Bathing suits in the 1900s, when woolen swimsuits allowed for a greater range of motion. Photo courtesy of Art and Picture Collection, The New York Public Library.

For the following three decades, changes in women’s swimwear were both gradual and hard won.  Along with the movement for gender equality, the increased popularity of women’s sports in the 19-teens prompted knitting mills to design woolen swimsuits that stretched, breathed and allowed greater range of motion.  Consisting of a sleeveless wool tunic and thigh shorts, the suits – though scandalously small for their time – weighed up to 20 pounds when wet and still required knee-length stockings and slippers to cover the legs and feet.  When a west coast visitor to Atlantic City refused to roll her stockings above her knees and was famously arrested for indecency in 1921, city governments hired “beach censors” to patrol shorelines for other recalcitrant lawbreakers, of which my own grandmother was one.  Arrested on a Chicago beach in 1926, she had not only eliminated her shoes and stockings but wore a white (gasp!) swimsuit and nearly started a riot.

Her grandmother Ethel Wolfenberger (lying on the beach), circa 1926, immediately before arrest

The author’s grandmother Ethel Wolfenberger, circa 1926, immediately before arrest. Photo courtesy of Claudine Villardito

Advances in fabric technology ushered the next phase of swimwear’s evolution in the 1930s, when elastic was introduced for use in women’s undergarments.  When woven into swimwear, elastic produced a lighter garment that conformed to the body when wet.  Infinitely more practical than their wool counterparts, these “Lastex” suits were also one-piece designs that revealed more leg than any other swimwear garment in history.  However, their liberal use by Hollywood starlets, and lawmakers’ desire to distract the public from the potential outbreak of war, ultimately quelled concerns about public decency.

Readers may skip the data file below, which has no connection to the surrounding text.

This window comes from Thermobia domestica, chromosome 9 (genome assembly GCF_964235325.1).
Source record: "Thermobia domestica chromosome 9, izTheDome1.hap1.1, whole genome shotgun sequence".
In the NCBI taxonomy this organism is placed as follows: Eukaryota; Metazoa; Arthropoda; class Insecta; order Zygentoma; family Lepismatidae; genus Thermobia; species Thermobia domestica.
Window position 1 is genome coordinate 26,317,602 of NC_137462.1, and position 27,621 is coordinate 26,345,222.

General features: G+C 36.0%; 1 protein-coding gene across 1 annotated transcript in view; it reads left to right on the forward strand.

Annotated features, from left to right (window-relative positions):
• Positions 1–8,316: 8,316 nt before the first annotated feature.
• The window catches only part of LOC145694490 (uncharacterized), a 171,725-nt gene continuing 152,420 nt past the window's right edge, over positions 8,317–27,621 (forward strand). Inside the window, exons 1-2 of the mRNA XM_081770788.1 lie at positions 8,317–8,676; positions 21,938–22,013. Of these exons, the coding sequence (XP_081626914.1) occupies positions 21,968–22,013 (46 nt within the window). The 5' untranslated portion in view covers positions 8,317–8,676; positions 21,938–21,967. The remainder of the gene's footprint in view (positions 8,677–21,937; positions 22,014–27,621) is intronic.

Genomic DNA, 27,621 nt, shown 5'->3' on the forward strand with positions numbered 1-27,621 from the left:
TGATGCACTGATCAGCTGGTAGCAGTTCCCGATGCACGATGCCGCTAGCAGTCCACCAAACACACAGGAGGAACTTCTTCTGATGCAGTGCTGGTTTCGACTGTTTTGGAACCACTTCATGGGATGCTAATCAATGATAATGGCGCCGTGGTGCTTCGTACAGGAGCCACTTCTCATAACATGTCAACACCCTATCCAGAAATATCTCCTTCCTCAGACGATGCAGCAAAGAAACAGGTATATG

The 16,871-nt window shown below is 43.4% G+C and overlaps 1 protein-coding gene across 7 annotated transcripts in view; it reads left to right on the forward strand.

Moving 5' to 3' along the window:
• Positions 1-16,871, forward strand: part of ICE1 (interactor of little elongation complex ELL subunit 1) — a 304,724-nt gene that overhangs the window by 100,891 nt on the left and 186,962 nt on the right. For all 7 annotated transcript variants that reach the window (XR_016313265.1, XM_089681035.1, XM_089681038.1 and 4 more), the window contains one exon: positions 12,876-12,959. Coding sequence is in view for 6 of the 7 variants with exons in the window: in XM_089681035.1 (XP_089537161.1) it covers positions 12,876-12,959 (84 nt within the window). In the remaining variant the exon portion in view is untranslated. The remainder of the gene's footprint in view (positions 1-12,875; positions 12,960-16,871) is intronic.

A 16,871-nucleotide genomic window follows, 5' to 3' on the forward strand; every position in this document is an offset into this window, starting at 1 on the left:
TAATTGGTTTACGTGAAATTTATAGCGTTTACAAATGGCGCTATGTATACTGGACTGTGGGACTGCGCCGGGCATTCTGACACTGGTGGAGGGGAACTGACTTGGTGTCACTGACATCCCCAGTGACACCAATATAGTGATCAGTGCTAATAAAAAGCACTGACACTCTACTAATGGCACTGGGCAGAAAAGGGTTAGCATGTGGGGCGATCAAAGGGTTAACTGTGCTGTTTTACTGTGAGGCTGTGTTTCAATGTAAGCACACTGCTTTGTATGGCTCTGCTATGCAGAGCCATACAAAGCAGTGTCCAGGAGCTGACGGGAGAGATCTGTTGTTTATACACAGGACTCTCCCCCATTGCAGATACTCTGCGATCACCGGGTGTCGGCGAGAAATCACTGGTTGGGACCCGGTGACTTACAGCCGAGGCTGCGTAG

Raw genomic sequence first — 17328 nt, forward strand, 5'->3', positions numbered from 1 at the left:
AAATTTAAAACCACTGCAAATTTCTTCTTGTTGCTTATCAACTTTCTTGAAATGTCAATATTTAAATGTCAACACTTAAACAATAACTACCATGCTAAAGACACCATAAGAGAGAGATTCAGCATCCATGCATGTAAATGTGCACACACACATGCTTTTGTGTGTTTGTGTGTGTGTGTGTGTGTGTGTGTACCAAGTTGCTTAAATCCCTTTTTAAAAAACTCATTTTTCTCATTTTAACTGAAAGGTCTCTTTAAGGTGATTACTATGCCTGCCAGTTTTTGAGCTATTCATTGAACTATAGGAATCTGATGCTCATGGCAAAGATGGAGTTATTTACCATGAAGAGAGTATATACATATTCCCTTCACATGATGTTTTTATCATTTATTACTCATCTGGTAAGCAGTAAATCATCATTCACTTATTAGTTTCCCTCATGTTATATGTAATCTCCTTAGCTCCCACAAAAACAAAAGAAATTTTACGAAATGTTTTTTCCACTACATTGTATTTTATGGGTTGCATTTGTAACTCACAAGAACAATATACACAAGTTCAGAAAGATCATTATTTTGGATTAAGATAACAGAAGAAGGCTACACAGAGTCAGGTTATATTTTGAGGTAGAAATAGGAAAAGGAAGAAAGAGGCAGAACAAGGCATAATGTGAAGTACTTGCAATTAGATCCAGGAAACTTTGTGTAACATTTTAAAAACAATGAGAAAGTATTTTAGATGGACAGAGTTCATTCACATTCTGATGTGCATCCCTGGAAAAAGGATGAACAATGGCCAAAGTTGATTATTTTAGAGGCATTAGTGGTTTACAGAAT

1930s Bathing Suits (Claudine’s grandmother’s friends at the beach)

1930s bathing suits modeled by the author’s grandmother’s friends. Photo courtesy of Claudine Villardito.

1940s Bathing Suit (Jean Duket, Miss Tampa, modeling a two-piece bathing suit). Credit: State Archives of Florida, Florida Memory,

Jean Duket, Miss Tampa, modeling a two-piece 1940s bathing suit. Photo courtesy of State Archives of Florida

Ironically, the war itself was responsible for the demise of the one-piece suit in favor of an even smaller garment introduced in the 1940s.  Fabric rationing compelled designers to create a suit that simultaneously used less fabric but maintained modesty.  The midriff was the only real estate left to expose (or so they thought). Hence, the two-piece was once again adopted, this time consisting of a bra-like top and high-waisted panty or skirt that covered the hips.  Christened the “bikini” in honor of the Bikini Atoll, where nuclear tests had been conducted only two weeks prior, the suit caused such a stir that designer Louis Réard was forced to hire an exotic dancer to show it because his models flatly refused.

Little did they know that avant garde designer Rudi Gernreich would  push the envelope even further by designing a topless one-piece “monokini” in 1964, a thong in 1974, and in 1985, a “pubikini” with a window that revealed the wearer’s pubic hair.

1960s Bathing Suit (Bikini models running on the beach: Pensacola, Florida.   State Archives of Florida, Florida Memory, Murphy

In the 1960s, the bikini was the favored bathing suit. Photo courtesy of State Archives of Florida

Post-war consumerism saw the brief return of the one-piece bathing suit, which featured new interior padding and boning that accentuated the bust and reduced the waist according to 1950s clothing styles.  But by 1956, the “itsy bitsy teenie weenie” bikini, popularized by such sun-goddesses as Brigitte Bardot and Ursula Andress, was the choice of a new generation.  And Sports Illustrated has never stopped thanking them.